1 June 2018 – Three local organisations, active in the realm of prosthetic technology and sport rehabilitation, joined forces this week to host a pilot training program at Dr George Mukhari Academic Hospital in Ga-Rankuwa. The event, hosted from May 28th to June 1st, is geared to help SADC countries increase their level of support to children living with lower limb amputations.

Ottobock South Africa, Icexpress Progressive Prosthetics and Jumping Kids; a non-profit organisation that provides access to prosthetic equipment to child amputees locally; invited prosthetic technicians from three SADC countries (Tanzania, Zimbabwe and Mozambique) to join local technicians in a weeklong workshop aimed at ‘up skilling’ participants in the latest prosthetic products, methods and rehabilitation techniques.

In addition, each invitee was asked to nominate a child living with a lower limb amputation to accompany them. As part of the training, each child underwent an assessment, followed by the manufacture and fitment of carbon fibre sport solutions also known as running blades.

To test the equipment, athletics as a tool for rehabilitation and social integration was the focus of discussion.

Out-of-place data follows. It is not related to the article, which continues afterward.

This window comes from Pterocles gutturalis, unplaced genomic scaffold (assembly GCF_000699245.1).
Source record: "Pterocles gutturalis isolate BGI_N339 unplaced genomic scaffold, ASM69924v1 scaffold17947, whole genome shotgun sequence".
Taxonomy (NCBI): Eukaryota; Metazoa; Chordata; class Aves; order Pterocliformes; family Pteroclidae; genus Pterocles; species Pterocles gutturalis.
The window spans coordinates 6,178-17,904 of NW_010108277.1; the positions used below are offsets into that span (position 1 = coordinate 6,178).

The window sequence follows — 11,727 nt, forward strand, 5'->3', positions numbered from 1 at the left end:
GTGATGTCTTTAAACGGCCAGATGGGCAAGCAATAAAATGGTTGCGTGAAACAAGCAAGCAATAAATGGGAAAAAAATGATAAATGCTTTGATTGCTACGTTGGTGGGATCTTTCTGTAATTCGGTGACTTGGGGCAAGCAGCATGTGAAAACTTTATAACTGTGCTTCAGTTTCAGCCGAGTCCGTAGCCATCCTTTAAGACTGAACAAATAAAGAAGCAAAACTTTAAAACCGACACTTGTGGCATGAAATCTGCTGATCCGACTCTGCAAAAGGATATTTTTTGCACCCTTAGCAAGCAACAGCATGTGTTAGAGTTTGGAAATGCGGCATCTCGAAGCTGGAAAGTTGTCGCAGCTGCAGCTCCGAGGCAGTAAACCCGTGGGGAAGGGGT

“We promote what is called the three pillars of Jumping Kids; access to Mobility, Education and Sport.  We believe that access to prosthetic equipment should translate into access to mainstream education and that sport plays an important role in the integration process,” says Jumping Kids Director, Michael Stevens.

The collaboration is three-fold.

Ottobock, a leading supplier of Prosthetic and Orthotic products, provided technical product training and the components required to fit the kids. Icexpress Progressive Prosthetics, an accredited practice based at The Innovation Hub in Pretoria, lead the training with a special focus on sport prostheses, socket manufacture, and component assembly.

Jumping Kids facilitated the event.

The charity was instrumental in the rise of Rio 2016 Paralympic silver medallist, Ntando Mahlangu  (16) who attended the sport rehabilitation segment on Wednesday (30 May 2018) to inspire the kids and demonstrate physical therapy techniques at University of Pretoria’s Tuks Athletics Track.

Mahlangu had his Paralympic silver medal on hand to show to the young amputees and also handed over a ‘Team South Africa Rio 2016’ inspired shirt to Tebogo Mofokeng (18) from Winterveldt who is a bilateral below knee amputee and soccer coach.

“We have seen first-hand how exposure to sport, especially athletics, can be effectively incorporated to help children with amputations develop in an inclusive educational environment. When the kids are provided with the right equipment, expertise and motivation, they are able to develop at the rate of their peers.

The idea with this project is to show what is possible. With sufficient governmental support we could, each year, fit more kids and do maintenance on the kids already fitted. We could build an African squad over 3-5 years that could go to the Paralympics. That’s the bigger dream,” concludes Stevens.

Get Involved